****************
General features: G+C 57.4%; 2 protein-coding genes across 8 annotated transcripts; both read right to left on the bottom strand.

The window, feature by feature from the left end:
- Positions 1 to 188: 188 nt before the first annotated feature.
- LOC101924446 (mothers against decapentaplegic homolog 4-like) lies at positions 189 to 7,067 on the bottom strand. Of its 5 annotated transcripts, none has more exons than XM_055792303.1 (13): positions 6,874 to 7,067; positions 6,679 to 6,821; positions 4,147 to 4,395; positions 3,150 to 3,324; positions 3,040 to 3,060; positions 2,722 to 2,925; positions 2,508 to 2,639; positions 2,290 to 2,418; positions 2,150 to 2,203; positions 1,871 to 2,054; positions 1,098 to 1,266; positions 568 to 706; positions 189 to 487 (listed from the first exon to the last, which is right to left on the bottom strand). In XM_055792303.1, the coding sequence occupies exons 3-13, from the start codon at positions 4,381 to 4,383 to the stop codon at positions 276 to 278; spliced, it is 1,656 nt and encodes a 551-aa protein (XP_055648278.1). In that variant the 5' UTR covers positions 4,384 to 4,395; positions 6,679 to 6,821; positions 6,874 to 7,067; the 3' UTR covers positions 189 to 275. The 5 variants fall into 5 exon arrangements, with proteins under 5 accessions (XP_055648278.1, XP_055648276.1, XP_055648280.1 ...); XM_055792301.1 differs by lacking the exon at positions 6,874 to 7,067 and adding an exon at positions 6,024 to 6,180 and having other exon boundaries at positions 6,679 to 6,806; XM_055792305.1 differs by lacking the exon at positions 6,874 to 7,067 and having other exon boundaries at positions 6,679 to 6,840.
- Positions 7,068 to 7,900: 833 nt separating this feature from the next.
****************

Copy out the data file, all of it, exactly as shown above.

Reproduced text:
General features: G+C 57.4%; 2 protein-coding genes across 8 annotated transcripts; both read right to left on the bottom strand.

The window, feature by feature from the left end:
- Positions 1 to 188: 188 nt before the first annotated feature.
- LOC101924446 (mothers against decapentaplegic homolog 4-like) lies at positions 189 to 7,067 on the bottom strand. Of its 5 annotated transcripts, none has more exons than XM_055792303.1 (13): positions 6,874 to 7,067; positions 6,679 to 6,821; positions 4,147 to 4,395; positions 3,150 to 3,324; positions 3,040 to 3,060; positions 2,722 to 2,925; positions 2,508 to 2,639; positions 2,290 to 2,418; positions 2,150 to 2,203; positions 1,871 to 2,054; positions 1,098 to 1,266; positions 568 to 706; positions 189 to 487 (listed from the first exon to the last, which is right to left on the bottom strand). In XM_055792303.1, the coding sequence occupies exons 3-13, from the start codon at positions 4,381 to 4,383 to the stop codon at positions 276 to 278; spliced, it is 1,656 nt and encodes a 551-aa protein (XP_055648278.1). In that variant the 5' UTR covers positions 4,384 to 4,395; positions 6,679 to 6,821; positions 6,874 to 7,067; the 3' UTR covers positions 189 to 275. The 5 variants fall into 5 exon arrangements, with proteins under 5 accessions (XP_055648278.1, XP_055648276.1, XP_055648280.1 ...); XM_055792301.1 differs by lacking the exon at positions 6,874 to 7,067 and adding an exon at positions 6,024 to 6,180 and having other exon boundaries at positions 6,679 to 6,806; XM_055792305.1 differs by lacking the exon at positions 6,874 to 7,067 and having other exon boundaries at positions 6,679 to 6,840.
- Positions 7,068 to 7,900: 833 nt separating this feature from the next.